US Pharm. 2007;32(5):12.
FDA Advisory Board Rejects Arthritis Drug Approval
--The FDA's Arthritis Drugs Advisory Committee voted overwhelmingly
to reject approval of Merck's COX-2 inhibitor Arcoxia (etoricoxib). By a vote
of 20 to one, the committee affirmed that the cardiovascular risks of the drug
outweigh its benefits for treating arthritis pain. Despite the fact that
Arcoxia is already approved in 48 countries, the comments of several board
members pointed to the fact that Merck failed to convince them there was need
for the drug beyond what is currently available. Merck voluntarily withdrew
another COX-2 drug, rofecoxib (Vioxx), from the market in September 2004
because of studies that linked it to increased risk of cardiovascular events.
Rising Vaccine Costs Put
Children at Risk
The American Academy of Pediatrics (AAP) is alarmed that the soaring costs of
vaccines, combined with lower insurance reimbursements, will lead to
underimmunization of the nation's children and unnecessary outbreaks of
preventable diseases. "The system for delivering vaccines is broken, and we're
going to be in real trouble if it's not fixed soon," said AAP President Jay E.
Berkelhamer, MD, FAAP. Results from a national AAP survey indicated that more
than half of the pediatricians surveyed think vaccine reimbursement from
private and public health insurance is inadequate. This is significant because
approximately 85% of children in the U.S. are vaccinated at pediatricians'
CMS Exempts Diabetes
Testing Products from Bidding Process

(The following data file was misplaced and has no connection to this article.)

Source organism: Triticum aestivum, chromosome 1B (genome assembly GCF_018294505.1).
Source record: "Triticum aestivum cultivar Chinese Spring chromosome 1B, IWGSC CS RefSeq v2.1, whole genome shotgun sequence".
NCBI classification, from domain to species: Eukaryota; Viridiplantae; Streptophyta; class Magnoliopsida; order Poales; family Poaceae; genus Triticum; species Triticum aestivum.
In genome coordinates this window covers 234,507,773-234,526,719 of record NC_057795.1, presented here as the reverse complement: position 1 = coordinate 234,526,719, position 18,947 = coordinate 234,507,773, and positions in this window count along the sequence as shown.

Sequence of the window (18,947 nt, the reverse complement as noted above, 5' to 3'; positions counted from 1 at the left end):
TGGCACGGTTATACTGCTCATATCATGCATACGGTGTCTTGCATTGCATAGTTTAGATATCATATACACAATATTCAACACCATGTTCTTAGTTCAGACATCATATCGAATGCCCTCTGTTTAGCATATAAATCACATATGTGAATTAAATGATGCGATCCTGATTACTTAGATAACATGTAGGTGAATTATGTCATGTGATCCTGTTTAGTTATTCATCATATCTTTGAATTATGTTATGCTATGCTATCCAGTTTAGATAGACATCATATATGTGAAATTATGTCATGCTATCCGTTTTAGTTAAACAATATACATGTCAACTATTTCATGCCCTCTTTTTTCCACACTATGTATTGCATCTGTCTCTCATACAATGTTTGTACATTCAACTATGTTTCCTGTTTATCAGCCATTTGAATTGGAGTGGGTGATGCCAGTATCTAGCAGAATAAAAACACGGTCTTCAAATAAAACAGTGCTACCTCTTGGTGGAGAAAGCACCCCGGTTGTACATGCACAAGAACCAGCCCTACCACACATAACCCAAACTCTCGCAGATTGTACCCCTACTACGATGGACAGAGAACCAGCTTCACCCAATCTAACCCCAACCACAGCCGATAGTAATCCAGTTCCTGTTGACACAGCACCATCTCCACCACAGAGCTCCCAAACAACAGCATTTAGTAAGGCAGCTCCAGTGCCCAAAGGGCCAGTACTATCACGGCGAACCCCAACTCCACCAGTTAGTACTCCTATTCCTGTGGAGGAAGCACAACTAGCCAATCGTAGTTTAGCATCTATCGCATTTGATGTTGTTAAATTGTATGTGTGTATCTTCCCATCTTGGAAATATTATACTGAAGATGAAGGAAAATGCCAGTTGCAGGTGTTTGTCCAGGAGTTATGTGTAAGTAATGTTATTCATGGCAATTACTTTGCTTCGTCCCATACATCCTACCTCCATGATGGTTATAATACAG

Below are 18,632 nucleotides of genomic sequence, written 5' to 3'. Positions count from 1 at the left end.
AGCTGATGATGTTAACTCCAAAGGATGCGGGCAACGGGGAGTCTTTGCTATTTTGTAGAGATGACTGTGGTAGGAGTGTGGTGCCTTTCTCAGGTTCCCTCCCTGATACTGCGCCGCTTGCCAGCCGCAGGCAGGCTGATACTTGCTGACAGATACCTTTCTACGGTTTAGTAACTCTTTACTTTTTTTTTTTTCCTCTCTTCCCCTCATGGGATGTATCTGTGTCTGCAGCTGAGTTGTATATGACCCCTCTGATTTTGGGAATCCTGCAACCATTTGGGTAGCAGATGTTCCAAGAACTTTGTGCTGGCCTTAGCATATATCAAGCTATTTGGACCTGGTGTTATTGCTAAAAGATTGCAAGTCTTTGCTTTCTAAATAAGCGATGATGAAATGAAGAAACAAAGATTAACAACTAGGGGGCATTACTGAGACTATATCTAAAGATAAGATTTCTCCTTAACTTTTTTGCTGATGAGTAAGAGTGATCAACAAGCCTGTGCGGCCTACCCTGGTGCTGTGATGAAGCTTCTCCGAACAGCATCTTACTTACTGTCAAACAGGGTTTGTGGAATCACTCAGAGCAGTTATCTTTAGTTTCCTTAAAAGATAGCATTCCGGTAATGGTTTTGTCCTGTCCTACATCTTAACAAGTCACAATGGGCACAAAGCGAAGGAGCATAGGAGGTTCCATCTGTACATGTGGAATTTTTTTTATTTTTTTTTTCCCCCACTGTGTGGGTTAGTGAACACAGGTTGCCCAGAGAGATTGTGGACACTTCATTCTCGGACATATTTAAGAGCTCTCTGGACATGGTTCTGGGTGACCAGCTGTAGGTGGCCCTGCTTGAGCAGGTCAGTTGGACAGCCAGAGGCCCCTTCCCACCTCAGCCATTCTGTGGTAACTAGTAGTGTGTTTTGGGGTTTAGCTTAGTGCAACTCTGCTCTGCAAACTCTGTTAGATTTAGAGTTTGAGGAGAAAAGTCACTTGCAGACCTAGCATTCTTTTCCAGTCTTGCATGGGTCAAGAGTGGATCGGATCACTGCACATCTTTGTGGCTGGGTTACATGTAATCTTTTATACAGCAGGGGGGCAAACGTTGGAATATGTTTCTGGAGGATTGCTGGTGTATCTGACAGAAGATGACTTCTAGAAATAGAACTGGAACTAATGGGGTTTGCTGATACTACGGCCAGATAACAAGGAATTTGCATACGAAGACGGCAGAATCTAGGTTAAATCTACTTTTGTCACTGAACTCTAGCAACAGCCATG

Alexandria, VA --
The National Community Pharmacists Association (NCPA) is applauding the action
taken by the Centers for Medicare & Medicaid Services (CMS) in its final rule
that exempts diabetes testing products from competitive bidding requirements
for Medicare beneficiaries. The NCPA said CMS' action is a victory for
patients and community pharmacists who opposed new federal government
regulations. These regulations would have placed burdensome accreditation and
competitive bidding requirements on diabetes testing supplies, which in turn
would have dramatically reduced patients' access to diabetes testing devices
and other health care products.
Reauthorizing Medical Device User Fee Program
Rockville, MD --
The FDA has recommended that Congress reauthorize the Medical
Device User Fee and Modernization Act (MDUFMA II), which, if adopted, would
help ensure that safe and effective medical devices get to patients in a
timely manner. Under the user fee program, industry covers a portion of the
costs of FDA's premarket review program through a variety of fees. The fees
are in addition to the agency's annual appropriations and represent less than
a quarter of the overall device budget for MDUFMA II. "The proposal would give
companies predictable fees and improved review times as well as provide FDA
with a steady source of additional funding for its device review program,"
said FDA Commissioner Andrew C. von Eschenbach, MD.
Alzheimer's Disease Rates
on the Rise
According to the Alzheimer's Association, there are more than five million
people in the U.S. living with Alzheimer's disease (AD). That represents an
almost 10% increase from the previous estimate of 4.5 million. The greatest
risk factor in AD is increasing age. With 78 million baby boomers beginning to
turn 60 last year, it is estimated that one person will develop AD every 72
seconds; by midcentury, one person in the U.S. will develop AD every 33
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